Why Do We Give Flowers?
We give flowers for a number of reasons. Where did the tradition come from?
Today we give flowers in appreciation of people for various reasons. The meaning of the flower is not as important now, as it was a century ago. However, the language of flowers is where the tradition began.
In Victorian times, people often had entire conversations without speaking a word simply by touching flowers. A married woman, for instance, might have left an arrangement of begonia and monkshood on her entryway table to warn a lover that her husband was home. Begonia signifies the need for caution and Monkshood warns of a deadly foe. A young man might have caressed the petals of a viscaria while making eye contact with a young woman. If she in turn touched a striped carnation, his hopes of a dance were dashed on the red and white petals of a lovely flower.
Victorian mobsters were much more elegant in delivering threats than today’s gruesome method of decapitating horses and leaving the bloody remains in someone’s bed. A bouquet of poppy and monkshood with a delicate sprig of heather snuggled inside said the same thing; grant my wish or die. While young lovers living under the eagle eye of disapproving guardians might have worn a spray of spider flower to show the desire to elope. Conversely, one may have worn the spider flower while the other wore a yellow carnation. Ah, the tragedies of young love, willing to throw everything away only to be thwarted by a heartless ‘no’.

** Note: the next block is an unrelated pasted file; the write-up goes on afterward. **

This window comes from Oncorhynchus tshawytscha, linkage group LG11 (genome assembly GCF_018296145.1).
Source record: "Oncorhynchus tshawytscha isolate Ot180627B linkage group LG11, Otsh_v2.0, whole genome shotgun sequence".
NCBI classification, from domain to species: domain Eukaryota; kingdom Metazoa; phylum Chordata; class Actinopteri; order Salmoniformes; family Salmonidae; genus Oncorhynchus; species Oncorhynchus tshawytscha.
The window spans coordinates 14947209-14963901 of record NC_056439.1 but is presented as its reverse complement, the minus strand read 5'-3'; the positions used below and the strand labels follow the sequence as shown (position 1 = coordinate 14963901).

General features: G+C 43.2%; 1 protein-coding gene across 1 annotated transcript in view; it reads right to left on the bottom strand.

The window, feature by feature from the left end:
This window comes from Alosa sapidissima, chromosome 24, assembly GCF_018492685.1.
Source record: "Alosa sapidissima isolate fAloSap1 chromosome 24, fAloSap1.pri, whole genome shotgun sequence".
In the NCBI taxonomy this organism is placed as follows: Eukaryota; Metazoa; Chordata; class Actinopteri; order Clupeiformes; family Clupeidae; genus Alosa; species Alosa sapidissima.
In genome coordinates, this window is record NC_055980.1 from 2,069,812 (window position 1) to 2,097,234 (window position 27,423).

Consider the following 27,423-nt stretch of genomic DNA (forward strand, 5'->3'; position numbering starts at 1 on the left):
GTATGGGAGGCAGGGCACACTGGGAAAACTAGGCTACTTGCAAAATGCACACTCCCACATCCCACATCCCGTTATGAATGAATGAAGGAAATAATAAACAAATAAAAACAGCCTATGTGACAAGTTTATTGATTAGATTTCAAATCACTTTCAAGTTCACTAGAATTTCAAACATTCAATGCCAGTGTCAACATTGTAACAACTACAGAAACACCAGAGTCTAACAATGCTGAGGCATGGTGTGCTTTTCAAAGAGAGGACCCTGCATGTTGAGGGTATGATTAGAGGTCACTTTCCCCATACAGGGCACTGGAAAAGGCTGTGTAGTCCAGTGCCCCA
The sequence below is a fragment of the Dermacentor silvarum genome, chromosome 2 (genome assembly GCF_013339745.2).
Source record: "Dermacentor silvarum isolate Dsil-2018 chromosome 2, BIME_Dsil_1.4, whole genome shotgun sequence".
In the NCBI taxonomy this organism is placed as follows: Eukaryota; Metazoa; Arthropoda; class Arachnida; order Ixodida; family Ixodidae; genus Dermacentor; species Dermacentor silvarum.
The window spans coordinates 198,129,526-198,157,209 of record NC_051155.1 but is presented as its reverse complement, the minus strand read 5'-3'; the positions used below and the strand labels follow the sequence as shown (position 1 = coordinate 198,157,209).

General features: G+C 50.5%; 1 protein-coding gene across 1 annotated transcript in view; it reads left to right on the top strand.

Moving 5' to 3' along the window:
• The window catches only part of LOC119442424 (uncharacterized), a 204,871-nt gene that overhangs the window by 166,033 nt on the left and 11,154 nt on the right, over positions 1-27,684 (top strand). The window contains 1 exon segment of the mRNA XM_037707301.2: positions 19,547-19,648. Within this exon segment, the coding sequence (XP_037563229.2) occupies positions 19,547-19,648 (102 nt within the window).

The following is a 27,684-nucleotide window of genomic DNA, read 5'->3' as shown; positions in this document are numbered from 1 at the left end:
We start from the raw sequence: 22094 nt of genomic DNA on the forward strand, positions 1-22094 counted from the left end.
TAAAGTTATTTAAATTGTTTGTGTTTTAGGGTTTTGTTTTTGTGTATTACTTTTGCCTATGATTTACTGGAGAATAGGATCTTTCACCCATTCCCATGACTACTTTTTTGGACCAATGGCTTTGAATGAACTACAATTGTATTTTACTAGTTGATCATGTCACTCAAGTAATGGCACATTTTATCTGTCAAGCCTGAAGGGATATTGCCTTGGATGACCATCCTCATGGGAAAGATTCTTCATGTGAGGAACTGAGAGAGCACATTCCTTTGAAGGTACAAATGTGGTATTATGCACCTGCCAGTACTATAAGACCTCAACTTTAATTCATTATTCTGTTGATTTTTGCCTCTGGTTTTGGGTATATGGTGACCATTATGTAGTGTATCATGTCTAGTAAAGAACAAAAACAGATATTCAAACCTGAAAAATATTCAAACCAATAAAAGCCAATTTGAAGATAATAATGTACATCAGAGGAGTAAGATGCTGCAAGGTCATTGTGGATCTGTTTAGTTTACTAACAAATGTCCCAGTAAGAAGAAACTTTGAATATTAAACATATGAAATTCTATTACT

The gift of a ‘single perfect rose’ keeps florists in business year after year. Do you know why? A single perfect red rose declares your love. Yellow signifies a loss of regard, white promises purity, and the leaf of a rose offers hope. No wonder people are enthralled with roses!
The Victorian widow is a feature of romance novels even today. In Victoria’s time, however, widowhood was not a good state to live in. Often widows rushed into a second marriage to secure the family’s fortunes or provide protection for their children. If the widow was not ready to remarry though she might have carried, a spray of zinnias to show that she still thought longingly of her deceased husband.
Today we give flowers for their beauty or scent. We do not need them to speak for us anymore. That, in some regard, is a sad thing. It would be so much easier to hide our reaction to a rejection in smelling a yellow rose or a striped carnation while we turn away than in trying to maintain our dignity in a conversation.
On that note, I will end this with by offering you a cyclamen and a cattail, and hope you have a wonderful day.